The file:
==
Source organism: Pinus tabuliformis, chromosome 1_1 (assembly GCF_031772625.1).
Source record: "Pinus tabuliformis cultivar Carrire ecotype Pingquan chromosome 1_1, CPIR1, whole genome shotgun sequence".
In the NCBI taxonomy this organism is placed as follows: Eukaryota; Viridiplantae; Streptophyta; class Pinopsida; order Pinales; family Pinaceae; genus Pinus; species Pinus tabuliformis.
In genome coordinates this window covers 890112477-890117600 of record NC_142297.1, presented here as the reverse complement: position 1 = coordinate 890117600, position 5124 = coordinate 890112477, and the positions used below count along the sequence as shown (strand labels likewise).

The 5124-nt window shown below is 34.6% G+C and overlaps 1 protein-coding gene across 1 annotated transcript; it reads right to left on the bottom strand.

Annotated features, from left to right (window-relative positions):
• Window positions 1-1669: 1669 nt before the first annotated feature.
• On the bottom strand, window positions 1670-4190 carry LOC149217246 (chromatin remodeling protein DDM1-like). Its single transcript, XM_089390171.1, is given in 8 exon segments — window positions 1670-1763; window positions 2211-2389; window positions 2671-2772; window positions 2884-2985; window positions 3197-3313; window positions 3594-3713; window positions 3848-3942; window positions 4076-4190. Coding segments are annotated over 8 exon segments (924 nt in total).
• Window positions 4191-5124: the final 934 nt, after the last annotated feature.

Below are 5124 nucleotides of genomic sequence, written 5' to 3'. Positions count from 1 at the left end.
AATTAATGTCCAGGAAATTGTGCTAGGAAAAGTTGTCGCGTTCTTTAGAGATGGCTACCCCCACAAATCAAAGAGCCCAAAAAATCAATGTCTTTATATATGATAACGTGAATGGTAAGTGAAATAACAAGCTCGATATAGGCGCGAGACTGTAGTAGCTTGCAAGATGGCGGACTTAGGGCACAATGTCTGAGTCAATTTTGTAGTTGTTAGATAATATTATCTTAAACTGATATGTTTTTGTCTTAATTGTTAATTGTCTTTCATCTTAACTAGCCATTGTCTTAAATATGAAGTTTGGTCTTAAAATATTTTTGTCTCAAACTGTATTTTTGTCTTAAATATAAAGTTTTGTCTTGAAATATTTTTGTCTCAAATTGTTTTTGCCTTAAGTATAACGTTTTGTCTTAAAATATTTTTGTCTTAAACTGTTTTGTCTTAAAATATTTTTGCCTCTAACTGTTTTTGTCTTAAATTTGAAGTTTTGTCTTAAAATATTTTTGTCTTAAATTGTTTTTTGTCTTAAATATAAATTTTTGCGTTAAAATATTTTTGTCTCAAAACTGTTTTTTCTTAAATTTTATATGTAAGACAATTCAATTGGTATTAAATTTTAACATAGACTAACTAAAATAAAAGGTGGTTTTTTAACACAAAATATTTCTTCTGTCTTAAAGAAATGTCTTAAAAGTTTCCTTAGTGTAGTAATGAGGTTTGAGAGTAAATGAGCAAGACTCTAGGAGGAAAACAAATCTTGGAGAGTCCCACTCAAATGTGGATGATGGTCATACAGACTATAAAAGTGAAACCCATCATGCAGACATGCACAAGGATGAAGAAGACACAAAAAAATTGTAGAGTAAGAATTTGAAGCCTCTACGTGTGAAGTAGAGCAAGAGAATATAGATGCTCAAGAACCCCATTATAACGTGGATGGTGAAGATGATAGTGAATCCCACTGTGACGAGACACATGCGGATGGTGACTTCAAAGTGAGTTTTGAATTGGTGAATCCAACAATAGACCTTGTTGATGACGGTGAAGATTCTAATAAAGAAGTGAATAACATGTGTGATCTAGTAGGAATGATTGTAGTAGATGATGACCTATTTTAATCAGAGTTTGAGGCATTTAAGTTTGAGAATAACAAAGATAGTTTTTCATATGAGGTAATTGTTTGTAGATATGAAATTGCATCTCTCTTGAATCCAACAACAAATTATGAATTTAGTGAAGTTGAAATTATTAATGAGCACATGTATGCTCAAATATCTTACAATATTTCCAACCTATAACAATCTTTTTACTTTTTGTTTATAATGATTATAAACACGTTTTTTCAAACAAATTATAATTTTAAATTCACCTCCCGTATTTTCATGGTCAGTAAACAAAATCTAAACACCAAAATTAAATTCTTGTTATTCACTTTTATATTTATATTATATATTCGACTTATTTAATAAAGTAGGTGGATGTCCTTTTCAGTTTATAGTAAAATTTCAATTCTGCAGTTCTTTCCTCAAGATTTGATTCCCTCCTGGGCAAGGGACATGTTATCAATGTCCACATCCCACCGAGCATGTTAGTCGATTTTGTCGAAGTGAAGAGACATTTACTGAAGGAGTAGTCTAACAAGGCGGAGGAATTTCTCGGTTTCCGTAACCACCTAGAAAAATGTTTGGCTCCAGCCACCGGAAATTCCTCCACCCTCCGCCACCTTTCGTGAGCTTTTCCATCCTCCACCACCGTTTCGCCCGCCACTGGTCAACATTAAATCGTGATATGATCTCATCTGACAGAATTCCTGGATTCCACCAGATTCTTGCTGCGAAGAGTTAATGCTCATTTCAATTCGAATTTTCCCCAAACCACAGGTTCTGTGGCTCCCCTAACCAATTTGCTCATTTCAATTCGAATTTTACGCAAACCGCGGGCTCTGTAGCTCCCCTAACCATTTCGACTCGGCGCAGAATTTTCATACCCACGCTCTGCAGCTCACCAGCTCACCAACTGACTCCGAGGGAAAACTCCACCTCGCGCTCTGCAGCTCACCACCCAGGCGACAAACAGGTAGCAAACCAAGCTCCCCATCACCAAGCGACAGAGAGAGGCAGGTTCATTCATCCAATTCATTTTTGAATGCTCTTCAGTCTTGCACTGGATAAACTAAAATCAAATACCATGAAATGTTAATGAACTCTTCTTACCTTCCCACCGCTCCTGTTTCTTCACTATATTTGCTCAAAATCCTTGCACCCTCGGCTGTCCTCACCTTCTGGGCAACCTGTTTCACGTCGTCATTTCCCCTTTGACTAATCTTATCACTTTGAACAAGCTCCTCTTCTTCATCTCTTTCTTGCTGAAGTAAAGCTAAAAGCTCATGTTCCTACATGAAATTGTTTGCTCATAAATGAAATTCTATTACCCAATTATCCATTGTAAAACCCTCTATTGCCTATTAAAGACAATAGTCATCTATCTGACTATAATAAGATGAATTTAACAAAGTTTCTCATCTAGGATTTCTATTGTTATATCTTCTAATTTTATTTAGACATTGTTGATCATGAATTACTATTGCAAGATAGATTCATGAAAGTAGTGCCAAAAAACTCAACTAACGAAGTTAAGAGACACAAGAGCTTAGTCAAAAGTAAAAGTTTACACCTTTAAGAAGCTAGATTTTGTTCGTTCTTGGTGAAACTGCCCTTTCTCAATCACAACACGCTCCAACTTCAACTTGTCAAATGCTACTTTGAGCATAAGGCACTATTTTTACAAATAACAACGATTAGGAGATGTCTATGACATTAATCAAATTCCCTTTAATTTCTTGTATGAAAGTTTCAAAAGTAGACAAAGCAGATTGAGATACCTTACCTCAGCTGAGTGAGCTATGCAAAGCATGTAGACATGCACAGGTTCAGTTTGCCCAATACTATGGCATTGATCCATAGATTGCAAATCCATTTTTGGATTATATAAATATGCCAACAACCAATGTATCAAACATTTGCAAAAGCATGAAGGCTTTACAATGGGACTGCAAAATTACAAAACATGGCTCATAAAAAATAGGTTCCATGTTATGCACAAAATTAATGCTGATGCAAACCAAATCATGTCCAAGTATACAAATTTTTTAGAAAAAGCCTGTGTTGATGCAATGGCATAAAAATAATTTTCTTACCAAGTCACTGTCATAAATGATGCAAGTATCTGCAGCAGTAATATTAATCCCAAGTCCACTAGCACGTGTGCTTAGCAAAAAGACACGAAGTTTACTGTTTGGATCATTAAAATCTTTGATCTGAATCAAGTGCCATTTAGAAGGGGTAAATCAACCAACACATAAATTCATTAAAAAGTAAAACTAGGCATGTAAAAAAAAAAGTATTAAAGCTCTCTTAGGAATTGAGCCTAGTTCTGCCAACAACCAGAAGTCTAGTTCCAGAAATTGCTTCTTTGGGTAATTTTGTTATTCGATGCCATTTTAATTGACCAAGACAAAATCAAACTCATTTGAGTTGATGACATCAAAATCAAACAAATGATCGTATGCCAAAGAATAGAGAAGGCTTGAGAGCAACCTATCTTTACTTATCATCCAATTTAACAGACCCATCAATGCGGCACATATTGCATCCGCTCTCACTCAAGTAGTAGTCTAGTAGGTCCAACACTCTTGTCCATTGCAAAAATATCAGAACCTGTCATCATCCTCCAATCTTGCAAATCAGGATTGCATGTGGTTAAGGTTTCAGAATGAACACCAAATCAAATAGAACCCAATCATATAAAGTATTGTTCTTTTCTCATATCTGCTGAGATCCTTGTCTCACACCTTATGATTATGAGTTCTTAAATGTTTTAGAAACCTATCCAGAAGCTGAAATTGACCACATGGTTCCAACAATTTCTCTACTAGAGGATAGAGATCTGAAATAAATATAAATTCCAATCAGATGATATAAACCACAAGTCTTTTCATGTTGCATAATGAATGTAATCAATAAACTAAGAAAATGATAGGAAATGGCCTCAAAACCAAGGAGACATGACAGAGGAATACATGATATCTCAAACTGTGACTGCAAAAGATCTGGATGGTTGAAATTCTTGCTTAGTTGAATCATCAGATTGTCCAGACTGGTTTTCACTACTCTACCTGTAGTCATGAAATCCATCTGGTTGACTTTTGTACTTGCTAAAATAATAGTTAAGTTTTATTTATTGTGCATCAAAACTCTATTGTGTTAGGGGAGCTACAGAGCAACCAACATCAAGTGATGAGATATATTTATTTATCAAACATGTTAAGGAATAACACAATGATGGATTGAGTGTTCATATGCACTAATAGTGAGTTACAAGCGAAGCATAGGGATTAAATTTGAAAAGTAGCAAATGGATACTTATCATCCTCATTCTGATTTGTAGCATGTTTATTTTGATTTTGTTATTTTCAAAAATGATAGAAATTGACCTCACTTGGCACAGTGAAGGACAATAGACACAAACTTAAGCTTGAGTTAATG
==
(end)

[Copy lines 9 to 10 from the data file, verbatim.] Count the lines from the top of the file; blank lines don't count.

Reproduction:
• Window positions 4191-5124: the final 934 nt, after the last annotated feature.

Below are 5124 nucleotides of genomic sequence, written 5' to 3'. Positions count from 1 at the left end.